As physicians, our pledge to “first, do no harm” can put us at odds with our natural drive to explore new ways to improve the care we give our patients. A novel treatment, especially a device-based one, inherently carries new risk. The more novel the idea, the more risky it often is. The original problem or unmet clinical need must have the potential to bear a solution that justifies the risk of trying something new.
Challenging conventional wisdom in medicine is difficult, especially for those still in training who are struggling to master accepted practice, prognoses, and pathophysiology. This preoccupation with committing tradition to rote memory may deter the young trainee from questioning the status quo. It is precisely this category of innovator, however, who is unaware of what cannot be done and unhindered in recognizing the true clinical need, the root cause, current solutions, and potential better options.
Focusing on the Patient
Navigating the difficult process of medical device innovation while maintaining an unwavering moral clarity is an immense challenge and responsibility. Stanford Biodesign’s philosophy is that innovators must focus on the needs of the patient . When confronted with competing interests, recognize that gray areas exist and that each innovator will be guided by his or her own ethical compass and unique set of values. Having a mentor, insightful colleague, or supportive innovation network can help assure that energy is devoted to areas that offer high potential for success and that the process maintains the highest ethical standards. As a concrete ethical framework [3, 4], we follow the four foundational principles of biomedical ethics established by the Belmont Report in 1979 [3,5]:
Beneficence. Aiming to do good for patients is the underlying motivation in solving any unmet clinical need.
Nonmaleficence. “First do no harm.” Most devices carry inherent risk, and the potential benefit must justify the potential risk.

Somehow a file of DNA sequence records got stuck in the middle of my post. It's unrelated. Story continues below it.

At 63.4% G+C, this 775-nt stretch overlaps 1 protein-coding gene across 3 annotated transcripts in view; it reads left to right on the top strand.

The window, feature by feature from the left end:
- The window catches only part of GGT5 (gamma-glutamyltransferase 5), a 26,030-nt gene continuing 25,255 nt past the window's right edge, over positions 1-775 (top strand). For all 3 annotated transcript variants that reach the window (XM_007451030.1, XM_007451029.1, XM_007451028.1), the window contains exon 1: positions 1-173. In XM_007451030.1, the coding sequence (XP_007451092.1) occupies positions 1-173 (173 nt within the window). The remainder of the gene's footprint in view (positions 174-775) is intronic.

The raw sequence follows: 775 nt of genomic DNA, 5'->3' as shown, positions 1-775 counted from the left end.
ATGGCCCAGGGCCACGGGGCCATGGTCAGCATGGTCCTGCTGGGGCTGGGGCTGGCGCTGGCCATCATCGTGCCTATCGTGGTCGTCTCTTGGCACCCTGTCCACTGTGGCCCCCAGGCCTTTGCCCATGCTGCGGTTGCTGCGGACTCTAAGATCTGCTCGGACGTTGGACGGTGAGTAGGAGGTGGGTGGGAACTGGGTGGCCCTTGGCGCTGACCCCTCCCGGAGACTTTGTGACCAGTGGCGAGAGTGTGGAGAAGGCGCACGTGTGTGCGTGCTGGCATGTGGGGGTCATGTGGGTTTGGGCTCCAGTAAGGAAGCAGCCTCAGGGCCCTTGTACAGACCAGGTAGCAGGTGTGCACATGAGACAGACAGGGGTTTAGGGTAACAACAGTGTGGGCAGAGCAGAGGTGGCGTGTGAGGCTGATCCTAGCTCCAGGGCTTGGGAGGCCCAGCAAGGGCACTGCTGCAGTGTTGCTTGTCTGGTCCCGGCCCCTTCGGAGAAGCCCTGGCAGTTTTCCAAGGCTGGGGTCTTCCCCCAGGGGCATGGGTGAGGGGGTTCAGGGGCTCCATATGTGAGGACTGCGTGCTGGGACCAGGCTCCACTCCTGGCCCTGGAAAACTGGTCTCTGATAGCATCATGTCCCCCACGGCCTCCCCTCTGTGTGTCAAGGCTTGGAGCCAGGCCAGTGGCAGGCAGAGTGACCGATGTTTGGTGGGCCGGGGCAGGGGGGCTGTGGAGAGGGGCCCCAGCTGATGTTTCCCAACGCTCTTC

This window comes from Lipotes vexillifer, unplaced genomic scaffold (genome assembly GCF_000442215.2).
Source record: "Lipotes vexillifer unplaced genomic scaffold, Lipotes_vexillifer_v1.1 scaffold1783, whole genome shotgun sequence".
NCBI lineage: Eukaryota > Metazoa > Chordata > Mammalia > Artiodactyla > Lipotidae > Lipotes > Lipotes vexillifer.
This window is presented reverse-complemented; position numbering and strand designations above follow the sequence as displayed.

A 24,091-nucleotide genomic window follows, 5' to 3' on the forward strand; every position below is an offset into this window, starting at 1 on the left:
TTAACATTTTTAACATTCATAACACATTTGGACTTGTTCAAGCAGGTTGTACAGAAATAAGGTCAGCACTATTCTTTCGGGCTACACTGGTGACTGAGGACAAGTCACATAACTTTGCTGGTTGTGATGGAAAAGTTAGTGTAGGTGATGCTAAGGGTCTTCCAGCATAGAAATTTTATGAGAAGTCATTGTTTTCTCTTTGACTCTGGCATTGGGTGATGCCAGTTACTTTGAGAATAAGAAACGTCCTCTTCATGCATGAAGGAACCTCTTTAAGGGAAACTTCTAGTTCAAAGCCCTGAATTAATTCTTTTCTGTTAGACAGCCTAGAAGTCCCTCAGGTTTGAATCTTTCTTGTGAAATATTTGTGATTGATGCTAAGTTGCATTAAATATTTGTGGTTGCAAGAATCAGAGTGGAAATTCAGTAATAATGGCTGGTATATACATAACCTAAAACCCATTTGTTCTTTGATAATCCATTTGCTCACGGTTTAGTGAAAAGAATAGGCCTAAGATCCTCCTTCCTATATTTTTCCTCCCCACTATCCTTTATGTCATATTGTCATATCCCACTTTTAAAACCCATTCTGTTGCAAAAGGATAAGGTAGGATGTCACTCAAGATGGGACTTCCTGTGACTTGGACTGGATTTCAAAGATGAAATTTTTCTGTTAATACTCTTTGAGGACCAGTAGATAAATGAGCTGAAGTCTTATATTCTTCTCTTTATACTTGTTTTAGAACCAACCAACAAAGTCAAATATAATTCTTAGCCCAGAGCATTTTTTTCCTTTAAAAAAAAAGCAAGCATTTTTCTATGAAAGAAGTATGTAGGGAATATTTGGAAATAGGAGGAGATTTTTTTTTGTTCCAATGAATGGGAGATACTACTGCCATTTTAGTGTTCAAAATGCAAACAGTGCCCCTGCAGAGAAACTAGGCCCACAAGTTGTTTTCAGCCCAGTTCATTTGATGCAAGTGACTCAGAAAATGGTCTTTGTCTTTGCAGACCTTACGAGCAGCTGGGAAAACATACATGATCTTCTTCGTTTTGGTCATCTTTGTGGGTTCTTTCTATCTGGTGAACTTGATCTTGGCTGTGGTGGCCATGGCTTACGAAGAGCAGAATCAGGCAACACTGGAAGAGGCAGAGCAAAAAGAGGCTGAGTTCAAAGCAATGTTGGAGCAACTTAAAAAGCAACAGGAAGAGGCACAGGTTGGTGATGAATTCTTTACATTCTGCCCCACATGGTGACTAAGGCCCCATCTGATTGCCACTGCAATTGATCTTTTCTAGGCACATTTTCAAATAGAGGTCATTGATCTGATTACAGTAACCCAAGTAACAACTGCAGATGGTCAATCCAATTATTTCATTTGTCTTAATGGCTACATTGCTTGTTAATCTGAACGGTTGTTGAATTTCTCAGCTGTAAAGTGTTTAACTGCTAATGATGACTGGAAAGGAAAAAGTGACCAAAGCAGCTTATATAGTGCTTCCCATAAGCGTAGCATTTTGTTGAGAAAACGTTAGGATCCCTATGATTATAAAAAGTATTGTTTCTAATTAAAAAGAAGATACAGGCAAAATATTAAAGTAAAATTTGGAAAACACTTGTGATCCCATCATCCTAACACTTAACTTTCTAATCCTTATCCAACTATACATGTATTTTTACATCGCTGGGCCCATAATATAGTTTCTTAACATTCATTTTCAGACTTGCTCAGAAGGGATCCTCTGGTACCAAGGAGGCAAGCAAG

Respect for autonomy. Respecting others’ rights to make their own, fully-informed choices demands that innovators be completely transparent with anyone who could be affected by the technology, informing them of potential risks, benefits, and alternatives. It also demands disclosing all conflicts of interest.
Justice. Justice requires commitment to deciding fairly among competing interests, sometimes through third-party arbitration, in resolving conflict. It also calls for reasonable, nonexploitative, and well-considered procedures to be administered fairly.
Confronting Ethical Challenges
Innovators may encounter ethical challenges at any phase of the innovation process. A common dilemma for physician-innovators is participation in early-stage evaluation and development of their own ideas and technology [7, 8]. In preresearch phases, the physician is on his or her own in framing an ethical procedure. Often a promising device has several suspected flaws that can only be tested and mended through more experience with its use in patients. At this stage, an institutional review board (IRB) becomes involved, but the need to strike clinical equipoise remains. Is there honest professional disagreement among clinicians about the preferred treatment? Do informed professionals have no preference between the standard and innovative treatments? If the device in question were a cell phone, the deliberation would be far less weighty. But because human lives are at stake, medical device entrepreneurs must be rigorously vigilant about the potential effects of their decisions.